In deciding whether Mrs. Lowell is entitled to be examined by a medical panel, consequently, I make no findings of fact would preempt the Board's post-panel determination of benefits eligibility, including the factfinding upon which its determination will be based. See Rivers v. Peabody Retirement Board, Docket No. CR-07-718 (Dec. 4, 2009; DALA interlocutory dec.; no CRAB dec.) (DALA's earlier decision determining that petitioner made a threshold showing of entitlement to examination by a medical panel before her accidental disability retirement benefits application was denied was not a final merits determination as to benefits entitlement, because (1) it was based upon a different and lower evidentiary standard (prima facie case sufficiency) than applies in an appeal challenging the denial of an accidental disability retirement benefits application on the merits (preponderance of the evidence as to entitlement), and (2) DALA's review of the facts in an appeal challenging benefits denial on the merits is de novo; accordingly, the doctrine of collateral estoppel did not bind DALA to make the same findings in a subsequent appeal challenging benefits denial after a medical panel examined the petitioner, and the petitioner was not entitled to summary decision in the benefits denial appeal based upon the earlier decision finding her entitled to be examined by a medical panel).
Therefore, without preempting the Board's post-panel determination of benefits eligibility in any way, I conclude that if the evidence Mrs. Lowell submitted here were unrebutted and believed
in determining her benefits application on the merits, a factfinder could find the following facts:
1. Petitioner Karen G. Lowell, d.o.b. July 31, 1950, was appointed as Mendon's assistant treasurer by the town's Board of Selectmen on November 6, 1995. (Lowell Testimony; Exh. 3; Exh. 4 at 1, 5.)
2. Following the resignation of the town's elected treasurer/collector, Ms. Lowell was appointed on July 1, 1997 to serve as treasurer/collector until the next election (May 4, 1998). Ms. Lowell ran for this position and was elected treasurer/collector on May 4, 1998. She was re-elected to this position on May 1, 2000. She was again re-elected on May 5, 2003, for a three-year term expiring on May 2, 2006. (Lowell Testimony; Exh. 2: Board of Selectmen memorandum listing dates of Ms. Lowell's service and positions held, dated December 14, 1995 ("position history").)
3. Ms. Lowell's duties as Mendon's treasurer/collector included sending out bills for quarterly town property and excise taxes, keeping tax collection records, tracking and depositing tax payments, maintaining municipal trust funds and bank accounts, and supervising two other employees-an assistant treasurer/collector and a financial clerk-both of whom worked part-time. (Lowell Testimony; Exh. 4 at 6-7; see also Exh. 1: Member's Application for Disability Retirement dated July 20, 2005, attached description of the position of Mendon treasurer/collector's position, which states (at 1) that "[t]he purpose of this position is to perform administrative, supervisory and technical work involving the receipt, expenditure and custody of municipal funds, the borrowing of money, the custody of tax title properties, and the collection of all money due to the town; all other related work as required ...".)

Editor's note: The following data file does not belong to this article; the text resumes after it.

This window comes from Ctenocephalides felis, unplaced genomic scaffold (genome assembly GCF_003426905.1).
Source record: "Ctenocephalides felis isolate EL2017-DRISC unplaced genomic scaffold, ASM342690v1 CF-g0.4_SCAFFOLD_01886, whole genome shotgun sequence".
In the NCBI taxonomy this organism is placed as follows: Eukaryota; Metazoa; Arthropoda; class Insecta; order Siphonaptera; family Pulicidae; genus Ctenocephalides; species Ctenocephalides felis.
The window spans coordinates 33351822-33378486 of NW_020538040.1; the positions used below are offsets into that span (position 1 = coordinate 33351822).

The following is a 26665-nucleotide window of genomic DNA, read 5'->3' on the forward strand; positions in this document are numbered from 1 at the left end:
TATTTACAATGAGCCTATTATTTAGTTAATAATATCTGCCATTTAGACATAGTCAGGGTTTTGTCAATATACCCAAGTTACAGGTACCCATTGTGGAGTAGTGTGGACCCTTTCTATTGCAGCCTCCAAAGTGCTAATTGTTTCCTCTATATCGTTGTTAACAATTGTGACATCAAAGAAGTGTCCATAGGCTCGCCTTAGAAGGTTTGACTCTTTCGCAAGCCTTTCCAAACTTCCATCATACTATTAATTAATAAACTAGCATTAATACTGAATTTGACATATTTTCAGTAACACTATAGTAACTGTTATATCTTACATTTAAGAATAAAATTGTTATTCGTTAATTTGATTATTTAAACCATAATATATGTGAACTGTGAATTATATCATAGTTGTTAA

4. As Mendon's population increased between 1997 and 2003, so, too, did the town's tax billings. The number of tax bills that Ms. Lowell's office mailed out trebled during this time, and Ms. Lowell, who was paid for a 37.5 hour work week, found herself working 50-55 hours per week during most weeks and longer on more than one occasion starting in 1998. (Lowell Testimony; Exh. 4 at 7.)
5. Ms. Lowell was examined by Dr. Carl Ciak, her primary care physician at Franklin Primary Care in Franklin, Massachusetts, on September 25, 2000. She complained at that time of "sinus problems, persistent hoarseness, chest pain, swelling of joints, tingling/weakness of hands/feet, changing moles, palpitations or fluttering of heart, frequent heartburn, back pains, joint pains and easy bruising." Dr. Ciak's notes for this visit record that "[t]he patient states none of these problems are major issues or active at this point." Following a routine physical examination, Dr. Ciak's assessment was that "Ms. Lowell appears to be in excellent health with no significant health problems," and he recommended that her next physical examination occur twelve months later. (Exh. 3.)
6. In January 2001, Ms. Lowell presented at Milford-Whitinsville Regional Hospital in Milford, Massachusetts following three weeks of chest pains. Examination ruled out myocardial infarction, and a stress test showed no significant ischemia (inadequate blood flow to a part of the body and, as a result, inadequate oxygen supply to it, caused when the supplying blood vessels are constricted or blocked). Dr. Ciak conducted a post-hospitalization followup visit on January 17, 2001 and recorded a complaint of stress that Ms. Lowell attributed to the competing demands of having to help her mother, who lived at an assisted care facility, caring for a very ill and disabled uncle, and "her job which is full-time very stressful ... ." Ms. Lowell also complained of a depressed mood, frequent crying, difficulty sleeping, and loss of interest in activities she used to enjoy, in addition to heartburn and reflux that responded to Prevacid. Cr. Ciak's impression was that Ms. Lowell's chest pains were related to gastroesophageal reflux, and that she had "some degree of significant depression" for which she would be seeing a counselor. Dr. Ciak renewed Ms. Lowell's Prevacid prescription, prescribed Paxil (30 mg daily) to treat symptoms of acute depression, and ordered a followup visit in one month. (Exh. 3.)